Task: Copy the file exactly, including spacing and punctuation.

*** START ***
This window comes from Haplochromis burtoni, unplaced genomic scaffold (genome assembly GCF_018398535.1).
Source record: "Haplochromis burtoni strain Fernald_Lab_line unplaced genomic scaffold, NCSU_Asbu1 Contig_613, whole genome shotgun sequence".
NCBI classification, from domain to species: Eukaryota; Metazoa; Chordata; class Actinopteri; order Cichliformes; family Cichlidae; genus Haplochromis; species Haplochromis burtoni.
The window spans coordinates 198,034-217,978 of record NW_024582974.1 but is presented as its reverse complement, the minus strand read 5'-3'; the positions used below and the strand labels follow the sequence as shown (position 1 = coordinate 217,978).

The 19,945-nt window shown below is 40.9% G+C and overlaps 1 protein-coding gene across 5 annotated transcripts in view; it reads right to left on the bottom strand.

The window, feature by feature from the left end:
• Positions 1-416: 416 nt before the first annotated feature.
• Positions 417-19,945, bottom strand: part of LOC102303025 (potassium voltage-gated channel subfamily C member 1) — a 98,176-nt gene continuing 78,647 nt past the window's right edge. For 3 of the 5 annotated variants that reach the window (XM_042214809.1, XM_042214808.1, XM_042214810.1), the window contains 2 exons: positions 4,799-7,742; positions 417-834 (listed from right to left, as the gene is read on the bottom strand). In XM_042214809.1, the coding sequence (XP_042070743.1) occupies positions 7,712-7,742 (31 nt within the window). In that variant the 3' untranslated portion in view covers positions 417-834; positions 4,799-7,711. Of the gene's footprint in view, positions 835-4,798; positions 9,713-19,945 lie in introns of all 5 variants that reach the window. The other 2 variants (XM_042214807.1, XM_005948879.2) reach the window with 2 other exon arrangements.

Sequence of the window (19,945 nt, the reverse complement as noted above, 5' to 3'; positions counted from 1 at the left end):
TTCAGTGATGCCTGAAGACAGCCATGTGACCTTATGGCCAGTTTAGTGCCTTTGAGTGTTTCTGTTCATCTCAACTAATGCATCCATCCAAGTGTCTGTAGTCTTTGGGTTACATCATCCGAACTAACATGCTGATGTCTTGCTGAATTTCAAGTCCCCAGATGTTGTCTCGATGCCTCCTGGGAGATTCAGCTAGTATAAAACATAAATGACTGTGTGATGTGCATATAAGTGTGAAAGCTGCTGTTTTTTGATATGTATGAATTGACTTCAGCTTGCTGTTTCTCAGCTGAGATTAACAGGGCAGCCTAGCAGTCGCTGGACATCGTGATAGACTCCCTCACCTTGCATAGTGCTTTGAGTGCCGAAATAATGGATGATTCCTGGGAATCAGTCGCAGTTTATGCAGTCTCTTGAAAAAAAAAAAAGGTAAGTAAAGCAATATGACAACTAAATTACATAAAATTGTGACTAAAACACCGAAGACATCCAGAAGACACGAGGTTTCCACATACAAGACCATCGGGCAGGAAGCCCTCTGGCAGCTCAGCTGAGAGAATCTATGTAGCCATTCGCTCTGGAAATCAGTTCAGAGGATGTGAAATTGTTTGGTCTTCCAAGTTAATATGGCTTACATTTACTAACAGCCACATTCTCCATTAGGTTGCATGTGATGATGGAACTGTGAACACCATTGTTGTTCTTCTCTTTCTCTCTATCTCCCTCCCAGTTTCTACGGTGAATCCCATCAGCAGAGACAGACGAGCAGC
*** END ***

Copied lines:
This window comes from Haplochromis burtoni, unplaced genomic scaffold (genome assembly GCF_018398535.1).
Source record: "Haplochromis burtoni strain Fernald_Lab_line unplaced genomic scaffold, NCSU_Asbu1 Contig_613, whole genome shotgun sequence".
NCBI classification, from domain to species: Eukaryota; Metazoa; Chordata; class Actinopteri; order Cichliformes; family Cichlidae; genus Haplochromis; species Haplochromis burtoni.
The window spans coordinates 198,034-217,978 of record NW_024582974.1 but is presented as its reverse complement, the minus strand read 5'-3'; the positions used below and the strand labels follow the sequence as shown (position 1 = coordinate 217,978).

The 19,945-nt window shown below is 40.9% G+C and overlaps 1 protein-coding gene across 5 annotated transcripts in view; it reads right to left on the bottom strand.

The window, feature by feature from the left end:
• Positions 1-416: 416 nt before the first annotated feature.
• Positions 417-19,945, bottom strand: part of LOC102303025 (potassium voltage-gated channel subfamily C member 1) — a 98,176-nt gene continuing 78,647 nt past the window's right edge. For 3 of the 5 annotated variants that reach the window (XM_042214809.1, XM_042214808.1, XM_042214810.1), the window contains 2 exons: positions 4,799-7,742; positions 417-834 (listed from right to left, as the gene is read on the bottom strand). In XM_042214809.1, the coding sequence (XP_042070743.1) occupies positions 7,712-7,742 (31 nt within the window). In that variant the 3' untranslated portion in view covers positions 417-834; positions 4,799-7,711. Of the gene's footprint in view, positions 835-4,798; positions 9,713-19,945 lie in introns of all 5 variants that reach the window. The other 2 variants (XM_042214807.1, XM_005948879.2) reach the window with 2 other exon arrangements.

Sequence of the window (19,945 nt, the reverse complement as noted above, 5' to 3'; positions counted from 1 at the left end):
TTCAGTGATGCCTGAAGACAGCCATGTGACCTTATGGCCAGTTTAGTGCCTTTGAGTGTTTCTGTTCATCTCAACTAATGCATCCATCCAAGTGTCTGTAGTCTTTGGGTTACATCATCCGAACTAACATGCTGATGTCTTGCTGAATTTCAAGTCCCCAGATGTTGTCTCGATGCCTCCTGGGAGATTCAGCTAGTATAAAACATAAATGACTGTGTGATGTGCATATAAGTGTGAAAGCTGCTGTTTTTTGATATGTATGAATTGACTTCAGCTTGCTGTTTCTCAGCTGAGATTAACAGGGCAGCCTAGCAGTCGCTGGACATCGTGATAGACTCCCTCACCTTGCATAGTGCTTTGAGTGCCGAAATAATGGATGATTCCTGGGAATCAGTCGCAGTTTATGCAGTCTCTTGAAAAAAAAAAAAGGTAAGTAAAGCAATATGACAACTAAATTACATAAAATTGTGACTAAAACACCGAAGACATCCAGAAGACACGAGGTTTCCACATACAAGACCATCGGGCAGGAAGCCCTCTGGCAGCTCAGCTGAGAGAATCTATGTAGCCATTCGCTCTGGAAATCAGTTCAGAGGATGTGAAATTGTTTGGTCTTCCAAGTTAATATGGCTTACATTTACTAACAGCCACATTCTCCATTAGGTTGCATGTGATGATGGAACTGTGAACACCATTGTTGTTCTTCTCTTTCTCTCTATCTCCCTCCCAGTTTCTACGGTGAATCCCATCAGCAGAGACAGACGAGCAGC